This battle against ISIS is provocative, emotional, and dangerous on all accounts.

The directorial debut of Matthew Michael Carnahan (the writer of “The Kingdom,” “World War Z,” and “Dark Waters”) is one of the best movies of the year. “Mosul” is an action movie in the vein of “The Hurt Locker” and “The Raid,” that keeps you at the edge your seat, while experiencing its emotional weight.

The story is set in Iraq, during an on-going battle against the evils of ISIS (which in this part of the world they call “Daesh”), and it’s able to distinguish the heroes and villains. Bombs go off, people are shot and stabbed, the main police unit must be careful of whom they trust, and they’re easily reminded of the families they lost.

Just as movie theaters are threatened to be closed down again, due to COVID-19 cases going up (and they’re working on a vaccine), this one finds a special home on Netflix, so you can just sit on your couch and not in a theater to watch this masterpiece.

We meet the 21-year-old Kawa (Adam Bessa), who joins the Ninevah S.W.A.T. team from Mosul, after his uncle was murdered by ISIS militants. The leader of the unit is a former detective named Jasem (Suhail Dabbach, kind of looking like a splice of Tim Roth and Christoph Waltz), and he leads his team (featuring Is’haq Elias as Waleed, Mohimen Mahbuba as Amir, and Qutaiba Abdekhaq as Kamal) throughout the city. He nearly loses his trust in the boy, after finding out his partner is a traitor who sends some militants to bomb their resting area, but Kawa had nothing to it. As he struggles to earn their trust, he constantly asks where this unit is going and what their intentions are. We know they need to kill the monsters behind the origination, but they provide personal truths.

Much to my surprise, “Mosul” was also produced by Anthony and Joe Russo, who both specialize in action flicks like “The Avengers” movies and their other Netflix entry “Extraction.” Together with Carnahan in the director’s chair, they all made this movie complex in its prioritizing of situations at the level of Christopher Nolan’s “Dunkirk,” riveting in how the fights and decisions are respectively played out, and emotional when the unit’s mission is on personal matters. Believe me: there is a family reunion that brought tears to my eyes, because it’s so beautiful and heartwarming.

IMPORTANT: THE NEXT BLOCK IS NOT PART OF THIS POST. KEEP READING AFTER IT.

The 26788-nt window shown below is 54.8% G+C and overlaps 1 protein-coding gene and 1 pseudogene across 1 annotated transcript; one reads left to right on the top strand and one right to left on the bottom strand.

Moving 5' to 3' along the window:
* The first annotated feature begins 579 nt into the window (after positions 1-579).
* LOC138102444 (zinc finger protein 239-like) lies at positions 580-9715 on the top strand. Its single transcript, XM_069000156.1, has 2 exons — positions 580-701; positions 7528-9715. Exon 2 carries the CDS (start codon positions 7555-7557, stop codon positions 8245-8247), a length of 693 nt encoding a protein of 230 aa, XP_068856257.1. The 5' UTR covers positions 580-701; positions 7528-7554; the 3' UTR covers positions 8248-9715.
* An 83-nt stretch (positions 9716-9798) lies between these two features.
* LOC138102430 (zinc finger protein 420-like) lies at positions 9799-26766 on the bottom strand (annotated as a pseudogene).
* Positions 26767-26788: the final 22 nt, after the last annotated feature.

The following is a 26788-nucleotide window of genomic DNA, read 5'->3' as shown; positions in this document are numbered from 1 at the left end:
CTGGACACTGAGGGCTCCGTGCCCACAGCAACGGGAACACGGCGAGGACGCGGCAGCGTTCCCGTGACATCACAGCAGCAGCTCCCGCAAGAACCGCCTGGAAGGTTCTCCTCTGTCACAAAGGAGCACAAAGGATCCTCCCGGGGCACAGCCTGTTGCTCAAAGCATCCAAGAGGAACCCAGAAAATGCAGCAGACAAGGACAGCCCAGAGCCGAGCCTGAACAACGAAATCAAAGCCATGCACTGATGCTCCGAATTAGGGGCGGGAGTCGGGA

The cinematography was crafted by Mauro Fiore (“Avatar,” “Training Day”), who has made sure the film looks dangerous and gripping. I love how the photography of the explosions, heroes, and environments is lit with integrity, and each scene is drawn to perfection by the art direction team. This is one of the reason we go see action movies: to see what goes down and how we ease into the dangers.

The performances from the cast are also electrifying and sentimental, and none of them I’ve ever heard of before. Bessa, Dabbach, Elias, Mahbuba, and Abdekhaq are among the new faces I hope to see again soon, because they all are given such depth and humanity within their characters.

When you see the rights and wrongs of what goes on in the Iraqi city, you see them in different perspectives, and throughout “Mosul,” you’re rooting for the good guys. It’s not hard to comprehend their worlds and their commitments to fighting against ISIS. This is an unmissable tour-de-force of a picture, and I’m glad I was able to see this on Netflix.

Rating: 4 out of 4.

Streaming on Netflix

Categories: Action, Drama, War

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